Many West Australia’s are unaware of the fact that WA has been lagging far behind the rest of the country when it comes to de facto couples and financial separations. Within WA there is a growing number of West Australians in a de facto relationship. Under proposed changes to the laws for how superannuation is dealt with in property settlements, separated de facto couples will soon be able to split their superannuation as part of their property division.

Currently in Western Australia, superannuation splitting is only available for married couples. It has not been available for de facto couples in Western Australia. Rather, the superannuation interests of de facto couples are currently considered to be a financial resource which is taken in to consideration during the overall division of the separating party’s assets. In all other Australian state’s superannuation splitting has been permitted as they referred their property division powers to the Commonwealth. All de facto couples who have separated in West Australia have retained their own full benefit entitlement to their respective superannuation in a property settlement.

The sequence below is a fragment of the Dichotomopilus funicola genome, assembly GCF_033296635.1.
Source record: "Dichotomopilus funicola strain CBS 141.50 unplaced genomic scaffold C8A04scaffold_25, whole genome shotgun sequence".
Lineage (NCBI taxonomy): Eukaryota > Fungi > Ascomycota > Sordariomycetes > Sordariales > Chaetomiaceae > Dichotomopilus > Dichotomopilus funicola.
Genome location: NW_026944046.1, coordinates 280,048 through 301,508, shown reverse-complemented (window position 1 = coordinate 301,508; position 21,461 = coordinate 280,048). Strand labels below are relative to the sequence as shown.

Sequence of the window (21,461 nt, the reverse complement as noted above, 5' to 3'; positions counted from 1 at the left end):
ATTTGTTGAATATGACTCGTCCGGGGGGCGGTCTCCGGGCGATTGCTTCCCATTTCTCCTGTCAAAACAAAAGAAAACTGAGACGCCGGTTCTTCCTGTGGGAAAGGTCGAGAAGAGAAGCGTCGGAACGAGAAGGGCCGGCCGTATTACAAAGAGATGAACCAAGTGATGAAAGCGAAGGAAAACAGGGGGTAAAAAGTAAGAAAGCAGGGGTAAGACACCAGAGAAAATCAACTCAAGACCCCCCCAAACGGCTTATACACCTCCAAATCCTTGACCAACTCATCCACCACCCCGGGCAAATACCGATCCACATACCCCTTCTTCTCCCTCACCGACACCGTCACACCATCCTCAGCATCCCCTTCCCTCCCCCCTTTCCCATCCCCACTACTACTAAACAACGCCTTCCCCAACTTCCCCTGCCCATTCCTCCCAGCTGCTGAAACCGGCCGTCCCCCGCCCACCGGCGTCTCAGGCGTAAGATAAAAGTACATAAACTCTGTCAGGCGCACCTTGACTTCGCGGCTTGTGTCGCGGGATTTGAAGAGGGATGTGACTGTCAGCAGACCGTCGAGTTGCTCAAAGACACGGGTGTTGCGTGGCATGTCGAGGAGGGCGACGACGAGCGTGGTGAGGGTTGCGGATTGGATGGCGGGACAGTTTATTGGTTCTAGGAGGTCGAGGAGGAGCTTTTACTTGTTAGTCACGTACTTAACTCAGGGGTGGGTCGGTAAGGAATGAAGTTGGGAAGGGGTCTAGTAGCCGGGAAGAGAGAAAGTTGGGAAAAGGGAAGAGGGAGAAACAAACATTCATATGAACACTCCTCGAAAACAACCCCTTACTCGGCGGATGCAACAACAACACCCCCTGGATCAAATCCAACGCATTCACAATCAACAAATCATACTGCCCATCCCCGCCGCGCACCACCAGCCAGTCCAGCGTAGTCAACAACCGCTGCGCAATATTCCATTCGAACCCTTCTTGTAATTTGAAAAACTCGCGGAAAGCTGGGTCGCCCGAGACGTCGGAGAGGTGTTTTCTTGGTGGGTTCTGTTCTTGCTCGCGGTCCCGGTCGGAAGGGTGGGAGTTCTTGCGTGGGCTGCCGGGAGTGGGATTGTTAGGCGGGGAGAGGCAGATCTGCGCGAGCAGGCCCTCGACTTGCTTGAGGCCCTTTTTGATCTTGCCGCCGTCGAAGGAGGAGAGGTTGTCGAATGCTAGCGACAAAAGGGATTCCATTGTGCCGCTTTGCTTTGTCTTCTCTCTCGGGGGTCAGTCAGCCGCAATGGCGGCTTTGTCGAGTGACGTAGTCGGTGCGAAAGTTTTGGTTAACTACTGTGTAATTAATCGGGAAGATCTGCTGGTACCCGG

For many Australians superannuation is considered one of the main assets after the family home. It is believed many women have been disadvantage in property settlements particularly in circumstances where they have been out of the workforce to raise children. The proposed changes will no longer allow for working mothers to be financially disadvantaged if they have been unable to work while raising their family.  In all other Australian state’s, superannuation is treated as any other financial asset in settlement matters.


The proposed changes will mean that superannuation will be treated as an asset when property is divided. Superannuation can be split by the transfer of a dollar sum from one party’s superannuation fund to the superannuation fund of the other party. However, it is important to note that superannuation cannot be converted in to a cash asset which can be accessed and utilised immediately following transfer. The superannuation which has been split will be subject to the relevant superannuation laws which generally means that funds will be retained until the individual has reached the retirement age.